The main drawback of relying on photovoltaic energy is that the Sun is not available at night and when the sky is cloudy. In this case, you must resort to another source of energy or to store the energy in batteries.

Technological advances related to the solar industry have led to a reduction in the cost of equipment, which makes the transfer to the use of solar energy as an alternative to fossil fuels more attractive.

5. Wind energy

Wind energy is a clean alternative energy because it does not generate waste or polluting gases as happens with fossil fuels. Wind is an inexhaustible source of energy, when it is used in power generation it is not used up. However, it is not available 24 hours a day, 365 days a year.

Wind turbines generate electricity by capturing energy in the wind. Thus, the higher the turbine, the stronger the wind and the higher the energy production. These structures are generally located in fields, but can also be installed offshore.

Wind energy is the fastest growing renewable energy in recent years. By 2019, countries such as Uruguay, Portugal, Ireland, Denmark and Lithuania obtained more than 25% of electrical energy from the wind.

6. Biomass energy

Biomass energy refers to the energy obtained from biological compounds, mainly wood, manure from farm animals, agricultural waste, among others. Biomass is a renewable form of energy that is derived from the photosynthesis process of plants.

Wood was used since ancient times to cook, illuminate and warm humans. Today it is used mainly in the construction of buildings and furniture.

Some crops or their residues, such as corn, are used to produce ethanol, which is used to replace gasoline in vehicles.

Municipal waste collection can extract energy; This is what is called “transforming garbage into energy”. Biological matter in municipal waste can be broken down to generate methane, which is then used as fuel gas.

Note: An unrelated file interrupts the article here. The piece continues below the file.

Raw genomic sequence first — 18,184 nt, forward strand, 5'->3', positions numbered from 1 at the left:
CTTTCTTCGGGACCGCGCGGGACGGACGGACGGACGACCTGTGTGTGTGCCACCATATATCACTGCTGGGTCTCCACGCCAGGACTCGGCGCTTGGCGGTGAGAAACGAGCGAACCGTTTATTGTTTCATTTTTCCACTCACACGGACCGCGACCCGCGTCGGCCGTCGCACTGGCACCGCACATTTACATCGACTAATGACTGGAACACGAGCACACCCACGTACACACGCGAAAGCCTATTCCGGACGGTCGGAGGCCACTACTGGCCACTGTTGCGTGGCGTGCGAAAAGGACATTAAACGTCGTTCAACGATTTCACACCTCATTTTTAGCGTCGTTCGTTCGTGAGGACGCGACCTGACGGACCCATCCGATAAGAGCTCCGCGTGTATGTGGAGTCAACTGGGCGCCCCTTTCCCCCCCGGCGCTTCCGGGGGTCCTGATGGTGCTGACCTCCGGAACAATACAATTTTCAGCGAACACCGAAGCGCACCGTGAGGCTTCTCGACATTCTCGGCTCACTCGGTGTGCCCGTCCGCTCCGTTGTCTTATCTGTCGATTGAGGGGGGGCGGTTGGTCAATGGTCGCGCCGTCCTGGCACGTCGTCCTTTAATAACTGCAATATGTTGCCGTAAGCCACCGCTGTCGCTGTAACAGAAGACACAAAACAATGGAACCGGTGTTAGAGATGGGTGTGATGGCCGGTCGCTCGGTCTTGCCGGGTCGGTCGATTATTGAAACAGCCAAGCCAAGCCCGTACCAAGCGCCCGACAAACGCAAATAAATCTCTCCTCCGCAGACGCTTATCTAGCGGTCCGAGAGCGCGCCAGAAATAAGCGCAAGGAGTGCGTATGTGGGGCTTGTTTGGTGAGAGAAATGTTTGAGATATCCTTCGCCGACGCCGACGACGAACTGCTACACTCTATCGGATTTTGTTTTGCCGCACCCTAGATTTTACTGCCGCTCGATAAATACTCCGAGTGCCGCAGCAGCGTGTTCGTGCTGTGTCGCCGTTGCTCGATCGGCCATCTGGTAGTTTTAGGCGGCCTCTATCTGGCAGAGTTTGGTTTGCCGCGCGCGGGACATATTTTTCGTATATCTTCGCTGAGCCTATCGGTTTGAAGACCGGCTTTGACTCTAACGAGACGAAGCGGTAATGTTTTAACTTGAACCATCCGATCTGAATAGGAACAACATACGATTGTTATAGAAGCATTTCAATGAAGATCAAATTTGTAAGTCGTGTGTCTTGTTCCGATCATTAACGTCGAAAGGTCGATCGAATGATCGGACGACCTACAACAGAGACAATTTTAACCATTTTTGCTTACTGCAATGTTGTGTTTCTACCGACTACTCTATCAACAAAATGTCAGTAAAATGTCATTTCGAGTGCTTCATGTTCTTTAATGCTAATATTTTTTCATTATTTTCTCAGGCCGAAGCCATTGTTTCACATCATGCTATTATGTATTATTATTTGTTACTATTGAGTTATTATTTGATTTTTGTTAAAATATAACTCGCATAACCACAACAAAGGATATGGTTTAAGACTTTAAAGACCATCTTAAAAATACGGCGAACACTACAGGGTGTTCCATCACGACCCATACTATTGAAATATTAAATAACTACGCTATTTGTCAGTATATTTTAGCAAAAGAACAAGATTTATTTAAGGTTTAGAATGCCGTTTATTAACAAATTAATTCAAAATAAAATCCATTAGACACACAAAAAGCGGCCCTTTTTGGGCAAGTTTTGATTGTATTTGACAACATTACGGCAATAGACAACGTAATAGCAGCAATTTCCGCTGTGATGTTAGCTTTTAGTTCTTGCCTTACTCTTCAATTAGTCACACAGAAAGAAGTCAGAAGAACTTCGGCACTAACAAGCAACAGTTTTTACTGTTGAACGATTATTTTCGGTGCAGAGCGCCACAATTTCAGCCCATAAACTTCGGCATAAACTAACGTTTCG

7. Geothermal energy

Geothermal energy is the energy that comes from the Earth. Heat accumulates inside the Earth that can be used to produce electricity.

However, not everyone has access to this type of energy. Only 0.3% of the world’s electrical power comes from the geothermal source.

8. Energy from the oceans

Energy can also be extracted from the oceans. These cover 70% of the Earth which means that it is an unlimited energy source, since the generation of energy does not consume material from the ocean.

Energy can be extracted from the ocean through waves or the movement of tides. The technologies for this are still in the experimental phase, but they promise enormous potential as an alternative to non-renewable energy.

9. Hydrogen energy

Where does the energy of all the stars in the Universe come from? From hydrogen! Hydrogen is the most abundant element in the universe, it is found as part of water, biological molecules and hydrocarbons.

Electrical energy can be produced from a hydrogen fuel cell. In the battery, the hydrogen loses its electron to the electric current. Oxygen from the air enters the battery on the other side, which reacts with hydrogen, producing water. In this way, electricity, water and heat are produced.

The big drawback of hydrogen fuel cells is their high cost.